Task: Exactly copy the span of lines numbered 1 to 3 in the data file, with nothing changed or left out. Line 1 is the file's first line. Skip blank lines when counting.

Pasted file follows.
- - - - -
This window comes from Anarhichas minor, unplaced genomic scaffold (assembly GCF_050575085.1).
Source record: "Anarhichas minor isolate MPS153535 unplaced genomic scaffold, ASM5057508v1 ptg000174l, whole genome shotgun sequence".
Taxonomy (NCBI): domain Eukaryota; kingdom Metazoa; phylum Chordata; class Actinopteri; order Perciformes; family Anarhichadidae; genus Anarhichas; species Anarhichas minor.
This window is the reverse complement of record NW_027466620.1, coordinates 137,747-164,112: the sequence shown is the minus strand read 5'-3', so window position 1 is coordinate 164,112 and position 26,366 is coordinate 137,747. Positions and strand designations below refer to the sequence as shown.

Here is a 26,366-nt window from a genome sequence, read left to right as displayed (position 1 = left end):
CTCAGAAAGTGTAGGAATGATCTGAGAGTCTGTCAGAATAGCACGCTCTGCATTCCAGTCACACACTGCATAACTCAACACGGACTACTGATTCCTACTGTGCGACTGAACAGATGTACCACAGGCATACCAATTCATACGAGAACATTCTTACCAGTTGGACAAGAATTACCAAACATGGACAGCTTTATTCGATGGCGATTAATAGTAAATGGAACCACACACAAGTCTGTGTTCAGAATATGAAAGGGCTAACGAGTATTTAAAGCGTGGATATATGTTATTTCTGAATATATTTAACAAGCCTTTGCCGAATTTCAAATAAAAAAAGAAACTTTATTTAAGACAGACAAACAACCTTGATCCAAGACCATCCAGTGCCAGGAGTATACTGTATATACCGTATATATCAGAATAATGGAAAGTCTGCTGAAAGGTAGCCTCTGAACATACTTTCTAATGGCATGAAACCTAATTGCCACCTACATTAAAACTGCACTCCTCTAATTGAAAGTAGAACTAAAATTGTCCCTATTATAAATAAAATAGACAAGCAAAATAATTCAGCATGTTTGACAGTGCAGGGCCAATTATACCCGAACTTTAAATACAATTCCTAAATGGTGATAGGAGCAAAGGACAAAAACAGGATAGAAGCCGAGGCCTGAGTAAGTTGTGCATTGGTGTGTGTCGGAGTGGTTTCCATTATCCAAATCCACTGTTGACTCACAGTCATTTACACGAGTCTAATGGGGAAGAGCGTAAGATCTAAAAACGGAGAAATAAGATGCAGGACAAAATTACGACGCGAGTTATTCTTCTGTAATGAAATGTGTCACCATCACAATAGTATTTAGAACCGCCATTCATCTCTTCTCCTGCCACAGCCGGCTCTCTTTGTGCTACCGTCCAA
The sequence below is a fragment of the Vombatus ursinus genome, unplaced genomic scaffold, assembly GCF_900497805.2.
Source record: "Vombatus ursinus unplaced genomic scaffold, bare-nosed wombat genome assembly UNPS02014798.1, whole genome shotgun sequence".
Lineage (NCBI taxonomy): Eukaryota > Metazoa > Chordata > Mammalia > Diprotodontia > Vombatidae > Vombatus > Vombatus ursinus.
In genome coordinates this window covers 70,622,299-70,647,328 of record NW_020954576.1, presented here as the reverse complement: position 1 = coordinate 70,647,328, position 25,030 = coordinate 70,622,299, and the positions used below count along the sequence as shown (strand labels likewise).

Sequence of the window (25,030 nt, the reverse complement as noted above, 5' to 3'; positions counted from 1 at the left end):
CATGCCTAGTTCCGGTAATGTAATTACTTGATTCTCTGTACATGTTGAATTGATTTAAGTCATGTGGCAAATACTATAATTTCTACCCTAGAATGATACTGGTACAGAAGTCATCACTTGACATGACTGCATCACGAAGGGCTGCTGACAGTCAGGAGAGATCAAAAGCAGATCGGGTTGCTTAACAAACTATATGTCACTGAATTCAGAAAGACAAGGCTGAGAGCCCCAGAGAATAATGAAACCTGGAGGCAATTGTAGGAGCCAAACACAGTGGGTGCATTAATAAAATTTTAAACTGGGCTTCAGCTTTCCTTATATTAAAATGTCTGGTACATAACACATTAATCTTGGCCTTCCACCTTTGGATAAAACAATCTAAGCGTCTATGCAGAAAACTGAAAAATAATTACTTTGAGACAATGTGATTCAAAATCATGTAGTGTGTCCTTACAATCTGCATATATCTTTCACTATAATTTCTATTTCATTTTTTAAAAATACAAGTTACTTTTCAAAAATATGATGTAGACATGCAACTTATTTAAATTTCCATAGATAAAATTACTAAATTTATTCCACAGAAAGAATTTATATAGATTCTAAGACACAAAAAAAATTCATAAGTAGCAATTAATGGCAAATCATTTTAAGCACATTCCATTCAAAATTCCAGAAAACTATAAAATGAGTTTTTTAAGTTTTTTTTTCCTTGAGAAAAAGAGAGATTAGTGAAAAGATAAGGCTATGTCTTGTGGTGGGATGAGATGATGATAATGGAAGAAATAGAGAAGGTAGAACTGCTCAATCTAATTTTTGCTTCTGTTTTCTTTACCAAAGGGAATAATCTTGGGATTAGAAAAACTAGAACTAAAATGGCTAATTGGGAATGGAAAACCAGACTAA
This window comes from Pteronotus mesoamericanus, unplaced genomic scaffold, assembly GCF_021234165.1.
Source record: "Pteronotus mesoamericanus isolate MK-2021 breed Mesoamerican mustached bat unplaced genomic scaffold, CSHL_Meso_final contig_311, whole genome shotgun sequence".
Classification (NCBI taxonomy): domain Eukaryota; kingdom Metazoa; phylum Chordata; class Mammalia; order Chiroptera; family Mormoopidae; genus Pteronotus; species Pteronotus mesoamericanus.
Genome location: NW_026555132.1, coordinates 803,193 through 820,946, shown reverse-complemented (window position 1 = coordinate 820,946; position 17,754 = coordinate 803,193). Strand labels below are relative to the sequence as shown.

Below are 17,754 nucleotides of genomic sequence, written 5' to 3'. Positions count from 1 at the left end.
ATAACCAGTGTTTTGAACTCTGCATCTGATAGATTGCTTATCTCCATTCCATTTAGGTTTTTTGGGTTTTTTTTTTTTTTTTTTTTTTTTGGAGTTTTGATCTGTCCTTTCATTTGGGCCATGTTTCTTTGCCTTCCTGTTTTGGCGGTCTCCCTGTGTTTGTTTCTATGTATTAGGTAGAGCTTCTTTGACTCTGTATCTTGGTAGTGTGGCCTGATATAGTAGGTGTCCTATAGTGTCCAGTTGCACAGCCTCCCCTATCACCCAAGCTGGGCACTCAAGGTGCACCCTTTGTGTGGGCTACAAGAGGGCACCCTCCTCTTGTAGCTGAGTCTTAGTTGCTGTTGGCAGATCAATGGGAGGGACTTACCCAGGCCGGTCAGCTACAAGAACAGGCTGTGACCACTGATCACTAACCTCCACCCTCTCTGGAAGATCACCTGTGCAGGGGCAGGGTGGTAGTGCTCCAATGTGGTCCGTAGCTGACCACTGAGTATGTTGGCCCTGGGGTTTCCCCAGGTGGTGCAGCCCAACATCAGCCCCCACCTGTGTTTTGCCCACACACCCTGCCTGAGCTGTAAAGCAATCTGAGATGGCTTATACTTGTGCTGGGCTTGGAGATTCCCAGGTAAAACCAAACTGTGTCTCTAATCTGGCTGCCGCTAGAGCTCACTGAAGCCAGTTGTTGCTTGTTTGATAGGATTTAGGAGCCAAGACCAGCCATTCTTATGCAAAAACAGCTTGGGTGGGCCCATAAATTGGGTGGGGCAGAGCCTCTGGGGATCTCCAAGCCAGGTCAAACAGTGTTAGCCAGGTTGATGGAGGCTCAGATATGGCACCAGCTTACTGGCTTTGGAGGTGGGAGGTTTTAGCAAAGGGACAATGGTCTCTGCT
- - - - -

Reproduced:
This window comes from Anarhichas minor, unplaced genomic scaffold (assembly GCF_050575085.1).
Source record: "Anarhichas minor isolate MPS153535 unplaced genomic scaffold, ASM5057508v1 ptg000174l, whole genome shotgun sequence".
Taxonomy (NCBI): domain Eukaryota; kingdom Metazoa; phylum Chordata; class Actinopteri; order Perciformes; family Anarhichadidae; genus Anarhichas; species Anarhichas minor.